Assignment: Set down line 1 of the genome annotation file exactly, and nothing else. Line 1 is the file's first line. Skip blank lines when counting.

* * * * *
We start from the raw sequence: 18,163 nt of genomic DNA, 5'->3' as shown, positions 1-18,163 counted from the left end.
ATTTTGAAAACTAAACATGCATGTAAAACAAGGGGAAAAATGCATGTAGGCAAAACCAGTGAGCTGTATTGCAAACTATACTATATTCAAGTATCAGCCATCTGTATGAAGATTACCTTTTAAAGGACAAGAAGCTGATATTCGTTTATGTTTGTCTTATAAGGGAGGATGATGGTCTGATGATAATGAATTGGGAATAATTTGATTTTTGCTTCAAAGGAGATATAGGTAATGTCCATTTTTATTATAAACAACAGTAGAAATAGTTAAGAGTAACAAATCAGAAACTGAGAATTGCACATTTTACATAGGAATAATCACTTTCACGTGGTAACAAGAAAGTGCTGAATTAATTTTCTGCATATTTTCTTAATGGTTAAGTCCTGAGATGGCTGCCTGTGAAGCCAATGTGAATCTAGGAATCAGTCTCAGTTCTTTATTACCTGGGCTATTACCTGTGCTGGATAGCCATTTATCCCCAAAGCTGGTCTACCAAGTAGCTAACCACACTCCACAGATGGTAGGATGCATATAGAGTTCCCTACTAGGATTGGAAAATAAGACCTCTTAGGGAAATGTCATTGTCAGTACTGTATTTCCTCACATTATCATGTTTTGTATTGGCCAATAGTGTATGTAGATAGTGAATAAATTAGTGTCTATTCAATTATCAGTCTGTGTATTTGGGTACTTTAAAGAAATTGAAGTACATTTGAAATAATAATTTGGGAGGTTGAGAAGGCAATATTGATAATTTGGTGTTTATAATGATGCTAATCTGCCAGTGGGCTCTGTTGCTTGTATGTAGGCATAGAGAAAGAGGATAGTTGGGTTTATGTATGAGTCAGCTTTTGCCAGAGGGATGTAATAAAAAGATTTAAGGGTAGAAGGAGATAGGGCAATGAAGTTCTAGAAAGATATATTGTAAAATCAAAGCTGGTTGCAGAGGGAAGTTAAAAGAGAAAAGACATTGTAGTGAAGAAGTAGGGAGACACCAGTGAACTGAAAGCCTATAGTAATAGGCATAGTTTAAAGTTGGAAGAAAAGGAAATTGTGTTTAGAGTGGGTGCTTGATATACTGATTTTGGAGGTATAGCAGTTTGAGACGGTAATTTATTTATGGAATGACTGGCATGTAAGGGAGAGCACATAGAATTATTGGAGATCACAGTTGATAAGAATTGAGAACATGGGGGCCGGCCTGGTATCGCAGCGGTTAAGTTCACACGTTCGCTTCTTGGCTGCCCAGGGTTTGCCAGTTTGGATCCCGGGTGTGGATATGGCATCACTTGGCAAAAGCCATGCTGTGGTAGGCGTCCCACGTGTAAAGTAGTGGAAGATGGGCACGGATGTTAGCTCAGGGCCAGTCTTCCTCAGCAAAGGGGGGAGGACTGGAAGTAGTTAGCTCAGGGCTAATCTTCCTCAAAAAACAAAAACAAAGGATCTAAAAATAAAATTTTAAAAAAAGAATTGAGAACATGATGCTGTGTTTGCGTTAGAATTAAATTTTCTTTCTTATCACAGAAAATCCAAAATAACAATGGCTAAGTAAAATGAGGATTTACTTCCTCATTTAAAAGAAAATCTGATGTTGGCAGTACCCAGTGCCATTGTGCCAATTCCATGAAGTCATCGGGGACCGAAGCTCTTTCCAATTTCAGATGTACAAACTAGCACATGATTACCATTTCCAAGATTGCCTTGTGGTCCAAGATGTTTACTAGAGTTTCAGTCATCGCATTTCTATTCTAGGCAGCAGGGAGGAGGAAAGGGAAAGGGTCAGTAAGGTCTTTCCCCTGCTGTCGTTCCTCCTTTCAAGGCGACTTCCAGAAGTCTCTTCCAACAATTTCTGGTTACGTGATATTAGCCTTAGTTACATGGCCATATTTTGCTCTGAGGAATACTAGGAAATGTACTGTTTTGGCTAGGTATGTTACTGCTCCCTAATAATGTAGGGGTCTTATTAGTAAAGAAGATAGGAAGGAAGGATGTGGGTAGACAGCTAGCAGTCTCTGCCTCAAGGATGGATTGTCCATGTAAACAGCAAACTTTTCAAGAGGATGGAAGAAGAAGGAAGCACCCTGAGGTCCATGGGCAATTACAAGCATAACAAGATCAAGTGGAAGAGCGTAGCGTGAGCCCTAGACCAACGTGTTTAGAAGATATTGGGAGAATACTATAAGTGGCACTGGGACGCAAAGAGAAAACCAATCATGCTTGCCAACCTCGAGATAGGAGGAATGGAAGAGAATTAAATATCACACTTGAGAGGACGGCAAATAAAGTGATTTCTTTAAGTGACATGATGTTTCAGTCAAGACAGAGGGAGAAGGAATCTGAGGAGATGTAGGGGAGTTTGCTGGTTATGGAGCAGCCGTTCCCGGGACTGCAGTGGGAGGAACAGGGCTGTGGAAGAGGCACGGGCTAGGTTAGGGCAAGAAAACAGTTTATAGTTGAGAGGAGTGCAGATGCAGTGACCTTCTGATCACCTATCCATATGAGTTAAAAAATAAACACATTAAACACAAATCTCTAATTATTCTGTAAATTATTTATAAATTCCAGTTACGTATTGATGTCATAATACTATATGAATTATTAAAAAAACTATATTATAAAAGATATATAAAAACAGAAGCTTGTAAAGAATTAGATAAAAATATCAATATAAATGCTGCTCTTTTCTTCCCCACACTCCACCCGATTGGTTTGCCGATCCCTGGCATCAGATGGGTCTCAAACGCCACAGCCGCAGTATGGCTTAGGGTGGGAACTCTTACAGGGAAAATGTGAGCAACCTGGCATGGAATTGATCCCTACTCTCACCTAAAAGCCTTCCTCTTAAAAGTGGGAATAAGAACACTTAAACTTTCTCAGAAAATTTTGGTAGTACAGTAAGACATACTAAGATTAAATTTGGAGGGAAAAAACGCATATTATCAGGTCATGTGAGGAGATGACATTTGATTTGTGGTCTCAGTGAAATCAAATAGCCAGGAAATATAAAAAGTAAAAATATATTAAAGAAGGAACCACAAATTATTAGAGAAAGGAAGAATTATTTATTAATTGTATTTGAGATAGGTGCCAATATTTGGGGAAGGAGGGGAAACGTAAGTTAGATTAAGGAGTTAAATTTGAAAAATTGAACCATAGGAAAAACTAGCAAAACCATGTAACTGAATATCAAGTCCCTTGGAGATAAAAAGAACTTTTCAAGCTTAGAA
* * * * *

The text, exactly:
We start from the raw sequence: 18,163 nt of genomic DNA, 5'->3' as shown, positions 1-18,163 counted from the left end.